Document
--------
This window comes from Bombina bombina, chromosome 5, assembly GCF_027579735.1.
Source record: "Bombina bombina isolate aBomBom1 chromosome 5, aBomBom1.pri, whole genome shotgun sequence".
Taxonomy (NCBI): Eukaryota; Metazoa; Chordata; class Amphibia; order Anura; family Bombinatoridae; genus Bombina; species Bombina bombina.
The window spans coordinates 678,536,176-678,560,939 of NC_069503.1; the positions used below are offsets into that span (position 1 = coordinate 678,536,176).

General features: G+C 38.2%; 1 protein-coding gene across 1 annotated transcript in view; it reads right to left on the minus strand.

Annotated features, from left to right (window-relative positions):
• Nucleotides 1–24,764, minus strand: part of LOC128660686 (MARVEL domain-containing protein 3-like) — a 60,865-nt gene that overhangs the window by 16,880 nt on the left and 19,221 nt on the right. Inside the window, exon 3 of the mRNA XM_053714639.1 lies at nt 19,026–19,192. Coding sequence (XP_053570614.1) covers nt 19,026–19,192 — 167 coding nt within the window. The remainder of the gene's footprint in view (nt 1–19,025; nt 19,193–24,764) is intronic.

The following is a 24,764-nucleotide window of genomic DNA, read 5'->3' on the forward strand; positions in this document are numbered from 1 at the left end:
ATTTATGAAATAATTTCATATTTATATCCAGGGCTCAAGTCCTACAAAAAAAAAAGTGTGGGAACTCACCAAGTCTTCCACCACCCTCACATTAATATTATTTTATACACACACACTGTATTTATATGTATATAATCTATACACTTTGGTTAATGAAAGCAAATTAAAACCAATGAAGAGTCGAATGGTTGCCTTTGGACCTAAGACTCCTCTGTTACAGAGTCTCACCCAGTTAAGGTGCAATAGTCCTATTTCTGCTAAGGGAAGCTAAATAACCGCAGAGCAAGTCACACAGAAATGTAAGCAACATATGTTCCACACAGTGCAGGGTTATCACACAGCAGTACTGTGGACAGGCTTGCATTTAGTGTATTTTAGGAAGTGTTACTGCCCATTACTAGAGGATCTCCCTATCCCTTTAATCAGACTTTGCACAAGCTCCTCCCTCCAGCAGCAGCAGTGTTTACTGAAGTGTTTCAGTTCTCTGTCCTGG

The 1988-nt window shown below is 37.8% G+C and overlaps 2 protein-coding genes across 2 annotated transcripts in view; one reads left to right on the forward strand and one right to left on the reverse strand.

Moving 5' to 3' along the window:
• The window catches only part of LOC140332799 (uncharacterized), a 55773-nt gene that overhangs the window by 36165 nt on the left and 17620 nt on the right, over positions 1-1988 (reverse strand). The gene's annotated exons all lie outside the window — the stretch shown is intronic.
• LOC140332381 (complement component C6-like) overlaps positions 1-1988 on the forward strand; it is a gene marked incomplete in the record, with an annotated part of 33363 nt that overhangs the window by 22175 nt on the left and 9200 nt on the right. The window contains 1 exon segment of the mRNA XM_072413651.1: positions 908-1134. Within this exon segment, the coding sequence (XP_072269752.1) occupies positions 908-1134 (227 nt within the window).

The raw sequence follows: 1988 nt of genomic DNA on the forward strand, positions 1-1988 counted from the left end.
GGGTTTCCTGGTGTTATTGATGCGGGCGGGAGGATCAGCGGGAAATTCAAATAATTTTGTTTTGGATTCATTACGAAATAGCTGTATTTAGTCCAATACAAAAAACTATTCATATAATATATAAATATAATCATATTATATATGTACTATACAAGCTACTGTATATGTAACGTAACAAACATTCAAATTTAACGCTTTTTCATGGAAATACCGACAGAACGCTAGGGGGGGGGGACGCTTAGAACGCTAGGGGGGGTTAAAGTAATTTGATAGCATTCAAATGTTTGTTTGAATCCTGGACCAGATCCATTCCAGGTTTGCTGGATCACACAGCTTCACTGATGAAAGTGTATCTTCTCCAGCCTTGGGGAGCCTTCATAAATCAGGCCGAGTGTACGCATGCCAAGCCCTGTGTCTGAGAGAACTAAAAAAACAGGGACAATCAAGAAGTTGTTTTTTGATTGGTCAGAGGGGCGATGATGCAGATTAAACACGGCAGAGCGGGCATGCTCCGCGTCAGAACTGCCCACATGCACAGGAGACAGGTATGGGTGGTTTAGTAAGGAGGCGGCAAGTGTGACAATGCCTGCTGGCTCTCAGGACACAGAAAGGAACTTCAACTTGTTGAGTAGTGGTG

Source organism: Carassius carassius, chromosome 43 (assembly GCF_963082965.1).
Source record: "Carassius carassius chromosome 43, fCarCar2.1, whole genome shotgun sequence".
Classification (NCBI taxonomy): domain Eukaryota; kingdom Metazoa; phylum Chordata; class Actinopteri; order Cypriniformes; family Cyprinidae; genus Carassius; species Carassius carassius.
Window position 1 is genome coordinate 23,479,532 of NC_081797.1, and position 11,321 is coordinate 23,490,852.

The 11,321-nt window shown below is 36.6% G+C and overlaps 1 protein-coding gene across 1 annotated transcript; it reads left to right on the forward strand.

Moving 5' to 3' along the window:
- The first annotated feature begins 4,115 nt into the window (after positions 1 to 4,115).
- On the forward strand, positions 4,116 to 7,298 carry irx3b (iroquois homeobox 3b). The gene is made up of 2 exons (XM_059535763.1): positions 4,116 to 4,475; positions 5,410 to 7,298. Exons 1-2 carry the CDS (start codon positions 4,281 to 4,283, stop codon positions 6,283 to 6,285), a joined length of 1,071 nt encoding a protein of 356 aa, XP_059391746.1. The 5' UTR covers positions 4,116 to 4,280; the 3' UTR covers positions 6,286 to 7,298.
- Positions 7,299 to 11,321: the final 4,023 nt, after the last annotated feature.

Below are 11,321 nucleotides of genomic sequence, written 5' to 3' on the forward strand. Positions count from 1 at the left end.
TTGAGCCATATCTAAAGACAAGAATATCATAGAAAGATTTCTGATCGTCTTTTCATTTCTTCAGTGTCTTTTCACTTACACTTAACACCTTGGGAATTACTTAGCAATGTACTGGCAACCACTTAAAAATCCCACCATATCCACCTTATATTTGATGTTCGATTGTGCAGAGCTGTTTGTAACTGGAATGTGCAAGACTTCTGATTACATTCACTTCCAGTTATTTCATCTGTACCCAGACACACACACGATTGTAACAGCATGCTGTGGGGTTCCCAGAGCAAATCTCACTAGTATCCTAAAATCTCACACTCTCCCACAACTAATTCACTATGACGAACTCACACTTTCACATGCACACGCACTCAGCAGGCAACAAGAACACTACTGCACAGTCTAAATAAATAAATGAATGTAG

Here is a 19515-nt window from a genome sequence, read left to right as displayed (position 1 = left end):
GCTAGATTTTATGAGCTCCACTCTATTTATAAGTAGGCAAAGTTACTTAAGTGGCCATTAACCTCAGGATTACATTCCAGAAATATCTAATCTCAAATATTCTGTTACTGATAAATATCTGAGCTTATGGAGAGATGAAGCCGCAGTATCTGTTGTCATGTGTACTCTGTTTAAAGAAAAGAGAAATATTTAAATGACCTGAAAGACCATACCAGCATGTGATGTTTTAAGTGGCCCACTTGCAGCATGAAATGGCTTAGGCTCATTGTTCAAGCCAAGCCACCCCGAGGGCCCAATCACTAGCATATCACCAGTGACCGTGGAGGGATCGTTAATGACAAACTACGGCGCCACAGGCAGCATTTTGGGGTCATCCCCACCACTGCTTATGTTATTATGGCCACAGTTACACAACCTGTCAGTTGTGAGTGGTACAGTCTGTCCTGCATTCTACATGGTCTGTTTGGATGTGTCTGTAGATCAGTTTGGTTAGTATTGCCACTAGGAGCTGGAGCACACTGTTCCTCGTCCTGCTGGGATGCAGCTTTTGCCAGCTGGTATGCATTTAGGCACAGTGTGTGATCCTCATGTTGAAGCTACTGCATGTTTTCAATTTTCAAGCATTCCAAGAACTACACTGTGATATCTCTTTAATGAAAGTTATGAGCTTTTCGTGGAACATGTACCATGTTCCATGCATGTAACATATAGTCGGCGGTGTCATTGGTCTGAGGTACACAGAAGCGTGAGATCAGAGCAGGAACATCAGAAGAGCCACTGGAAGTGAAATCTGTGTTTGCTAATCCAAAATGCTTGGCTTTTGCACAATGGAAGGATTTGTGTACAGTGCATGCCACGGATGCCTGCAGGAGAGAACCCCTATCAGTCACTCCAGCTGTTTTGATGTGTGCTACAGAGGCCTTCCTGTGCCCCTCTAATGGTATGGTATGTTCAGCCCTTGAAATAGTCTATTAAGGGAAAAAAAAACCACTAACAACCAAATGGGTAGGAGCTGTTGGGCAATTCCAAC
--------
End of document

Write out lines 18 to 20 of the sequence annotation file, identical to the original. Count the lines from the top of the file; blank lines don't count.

Classification (NCBI taxonomy): domain Eukaryota; kingdom Metazoa; phylum Chordata; class Actinopteri; order Cypriniformes; family Cyprinidae; genus Carassius; species Carassius carassius.
Window position 1 is genome coordinate 23,479,532 of NC_081797.1, and position 11,321 is coordinate 23,490,852.

The 11,321-nt window shown below is 36.6% G+C and overlaps 1 protein-coding gene across 1 annotated transcript; it reads left to right on the forward strand.